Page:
Pigney told The Staggers he simply believed Parliament should be sovereign. After the verdict, he said he was ready to fight any appeal by the government "with the same vigour and commitment". 

Julia Rampen is the digital news editor of the New Statesman (previously editor of The Staggers, The New Statesman's online rolling politics blog). She has also been deputy editor at Mirror Money Online and has worked as a financial journalist for several trade magazines. 

Photo: Getty
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Cambridge Analytica and the digital war in Africa

Across the continent, UK expertise is being deployed online to sway elections and target dissidents.

Cambridge Analytica, the British political consultancy caught up in a huge scandal over its use of Facebook data, has boasted that they ran the successful campaigns of President Uhuru Kenyatta in the 2013 and 2017 Kenyan elections. In a secretly filmed video, Mark Turnbull, a managing director for Cambridge Analytica and sister company SCL Elections, told a Channel 4 News’ undercover investigative reporting team that his firm secretly stage-managed Kenyatta’s hotly contested campaigns.

“We have rebranded the entire party twice, written the manifesto, done research, analysis, messaging. I think we wrote all the speeches and we staged the whole thing – so just about every element of this candidate,” Turnbull said of his firm’s work for Kenyatta’s party.

Cambridge Analytica boasts of manipulating voters’ deepest fears and worries. Last year’s Kenyan election was dogged by vicious online propaganda targeting opposition leader Raila Odinga, with images and films playing on people’s concerns about everything from terrorism to spiralling disease. No-one knows who produced the material. Cambridge Analytica denies involvement with these toxic videos – a claim that is hard to square with the company’s boast that they “staged the whole thing.”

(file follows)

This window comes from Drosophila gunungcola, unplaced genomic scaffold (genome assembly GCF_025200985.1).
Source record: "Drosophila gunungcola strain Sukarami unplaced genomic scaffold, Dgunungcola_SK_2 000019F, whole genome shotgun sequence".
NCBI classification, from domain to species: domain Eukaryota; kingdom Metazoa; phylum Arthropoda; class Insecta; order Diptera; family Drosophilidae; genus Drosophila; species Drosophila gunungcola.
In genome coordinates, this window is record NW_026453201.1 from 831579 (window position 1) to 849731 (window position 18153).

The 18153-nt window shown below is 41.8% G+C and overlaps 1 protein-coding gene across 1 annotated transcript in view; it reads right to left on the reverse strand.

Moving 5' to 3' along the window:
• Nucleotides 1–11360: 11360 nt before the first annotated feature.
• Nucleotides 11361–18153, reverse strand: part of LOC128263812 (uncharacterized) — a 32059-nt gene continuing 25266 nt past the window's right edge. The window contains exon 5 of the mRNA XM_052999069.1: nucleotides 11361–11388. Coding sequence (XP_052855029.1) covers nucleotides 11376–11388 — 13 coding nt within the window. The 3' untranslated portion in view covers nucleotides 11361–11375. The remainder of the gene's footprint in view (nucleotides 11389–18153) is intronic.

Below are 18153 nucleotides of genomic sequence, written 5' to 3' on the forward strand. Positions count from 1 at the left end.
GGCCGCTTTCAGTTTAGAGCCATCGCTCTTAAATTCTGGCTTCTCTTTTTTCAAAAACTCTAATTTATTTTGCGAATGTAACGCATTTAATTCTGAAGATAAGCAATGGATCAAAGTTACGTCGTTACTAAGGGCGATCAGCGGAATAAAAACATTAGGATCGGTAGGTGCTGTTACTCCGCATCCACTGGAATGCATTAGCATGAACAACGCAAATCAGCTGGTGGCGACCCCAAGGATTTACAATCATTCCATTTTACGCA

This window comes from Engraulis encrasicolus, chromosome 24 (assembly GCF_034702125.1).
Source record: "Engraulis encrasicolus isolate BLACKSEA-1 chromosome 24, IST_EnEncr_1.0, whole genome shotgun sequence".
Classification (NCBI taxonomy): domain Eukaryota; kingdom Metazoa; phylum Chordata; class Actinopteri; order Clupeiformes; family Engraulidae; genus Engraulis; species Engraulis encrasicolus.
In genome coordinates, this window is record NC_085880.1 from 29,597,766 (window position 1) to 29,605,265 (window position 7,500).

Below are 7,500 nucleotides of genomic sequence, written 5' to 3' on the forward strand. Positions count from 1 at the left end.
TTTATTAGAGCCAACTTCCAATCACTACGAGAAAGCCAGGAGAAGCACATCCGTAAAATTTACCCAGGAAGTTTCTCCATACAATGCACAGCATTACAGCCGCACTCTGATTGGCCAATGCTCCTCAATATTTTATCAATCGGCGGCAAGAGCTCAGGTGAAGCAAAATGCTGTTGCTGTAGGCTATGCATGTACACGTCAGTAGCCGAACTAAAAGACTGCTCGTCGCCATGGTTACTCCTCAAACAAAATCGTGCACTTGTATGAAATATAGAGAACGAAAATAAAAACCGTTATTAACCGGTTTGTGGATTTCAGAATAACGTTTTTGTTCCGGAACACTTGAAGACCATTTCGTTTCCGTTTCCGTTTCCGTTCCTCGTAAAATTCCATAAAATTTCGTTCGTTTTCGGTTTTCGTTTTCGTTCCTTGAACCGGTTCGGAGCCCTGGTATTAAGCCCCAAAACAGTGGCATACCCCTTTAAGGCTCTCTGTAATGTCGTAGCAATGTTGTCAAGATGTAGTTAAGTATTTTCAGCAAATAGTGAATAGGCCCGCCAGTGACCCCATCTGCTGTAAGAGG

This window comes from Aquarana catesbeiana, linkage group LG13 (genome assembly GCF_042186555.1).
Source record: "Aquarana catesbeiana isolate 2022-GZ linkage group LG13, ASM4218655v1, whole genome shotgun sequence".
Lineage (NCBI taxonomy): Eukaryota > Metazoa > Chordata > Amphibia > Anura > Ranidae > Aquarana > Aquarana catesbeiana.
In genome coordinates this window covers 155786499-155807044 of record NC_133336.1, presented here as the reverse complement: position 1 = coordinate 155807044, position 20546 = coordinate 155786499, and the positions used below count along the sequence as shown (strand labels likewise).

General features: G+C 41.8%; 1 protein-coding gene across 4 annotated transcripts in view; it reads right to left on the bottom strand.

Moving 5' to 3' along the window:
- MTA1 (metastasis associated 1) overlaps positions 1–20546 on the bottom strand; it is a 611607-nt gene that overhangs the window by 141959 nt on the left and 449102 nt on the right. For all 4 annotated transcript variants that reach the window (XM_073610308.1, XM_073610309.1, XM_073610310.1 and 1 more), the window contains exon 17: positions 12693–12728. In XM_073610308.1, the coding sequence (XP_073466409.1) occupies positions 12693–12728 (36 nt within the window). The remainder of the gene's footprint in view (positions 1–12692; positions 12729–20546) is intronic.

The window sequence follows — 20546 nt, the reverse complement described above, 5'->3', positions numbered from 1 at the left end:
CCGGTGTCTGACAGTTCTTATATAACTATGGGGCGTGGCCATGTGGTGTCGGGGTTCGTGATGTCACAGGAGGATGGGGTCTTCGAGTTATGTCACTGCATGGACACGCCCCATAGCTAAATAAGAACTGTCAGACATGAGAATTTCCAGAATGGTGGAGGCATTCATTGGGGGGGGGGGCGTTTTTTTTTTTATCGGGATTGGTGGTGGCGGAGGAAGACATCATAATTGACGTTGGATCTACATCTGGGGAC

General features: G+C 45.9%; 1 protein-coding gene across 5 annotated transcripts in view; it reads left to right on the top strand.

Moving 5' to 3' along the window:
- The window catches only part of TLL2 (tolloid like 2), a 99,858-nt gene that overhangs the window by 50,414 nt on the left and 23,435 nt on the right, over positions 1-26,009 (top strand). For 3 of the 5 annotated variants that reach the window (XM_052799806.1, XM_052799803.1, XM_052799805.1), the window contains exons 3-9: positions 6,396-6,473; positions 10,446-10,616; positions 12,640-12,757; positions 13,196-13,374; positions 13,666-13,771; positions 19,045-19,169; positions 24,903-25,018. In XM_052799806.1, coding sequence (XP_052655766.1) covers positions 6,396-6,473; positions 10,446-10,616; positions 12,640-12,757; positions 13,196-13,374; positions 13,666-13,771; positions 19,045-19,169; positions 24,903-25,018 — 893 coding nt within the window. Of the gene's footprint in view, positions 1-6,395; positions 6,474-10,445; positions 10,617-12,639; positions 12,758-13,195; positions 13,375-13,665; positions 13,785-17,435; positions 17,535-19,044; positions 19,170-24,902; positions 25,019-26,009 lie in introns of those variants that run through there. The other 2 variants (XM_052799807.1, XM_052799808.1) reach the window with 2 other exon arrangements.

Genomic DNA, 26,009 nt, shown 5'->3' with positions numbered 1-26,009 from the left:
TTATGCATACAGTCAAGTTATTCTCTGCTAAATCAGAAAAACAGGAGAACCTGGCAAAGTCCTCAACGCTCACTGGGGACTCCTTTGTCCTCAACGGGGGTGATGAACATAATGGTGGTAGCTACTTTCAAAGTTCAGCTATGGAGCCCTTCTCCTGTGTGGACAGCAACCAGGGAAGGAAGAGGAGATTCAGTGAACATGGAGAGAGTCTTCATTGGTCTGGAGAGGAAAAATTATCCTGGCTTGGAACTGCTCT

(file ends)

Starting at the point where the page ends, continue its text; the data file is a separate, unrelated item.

In any event, Kenyatta came to power in 2013 and won a second and final term last August, defeating Odinga by 1.4 million votes.

The work of this British company is only the tip of the iceberg. Another company, the public relations firm, Bell Pottinger, has apologised for stirring up racial hostility in South Africa on behalf of former President Jacob Zuma’s alleged financiers – the Gupta family. Bell Pottinger has since gone out of business.

Some electoral manipulation has been home grown. During the 2016 South African municipal elections the African National Congress established its own media manipulations operation.

Called the “war room” it was the ANC’s own “black ops” centre. The operation ranged from producing fake posters, apparently on behalf of opposition parties, to establishing 200 fake social media “influencers”. The team launched a news site, The New South African, which claimed to be a “platform for new voices offering a different perspective of South Africa”. The propaganda branded opposition parties as vehicles for the rich and not caring for the poor.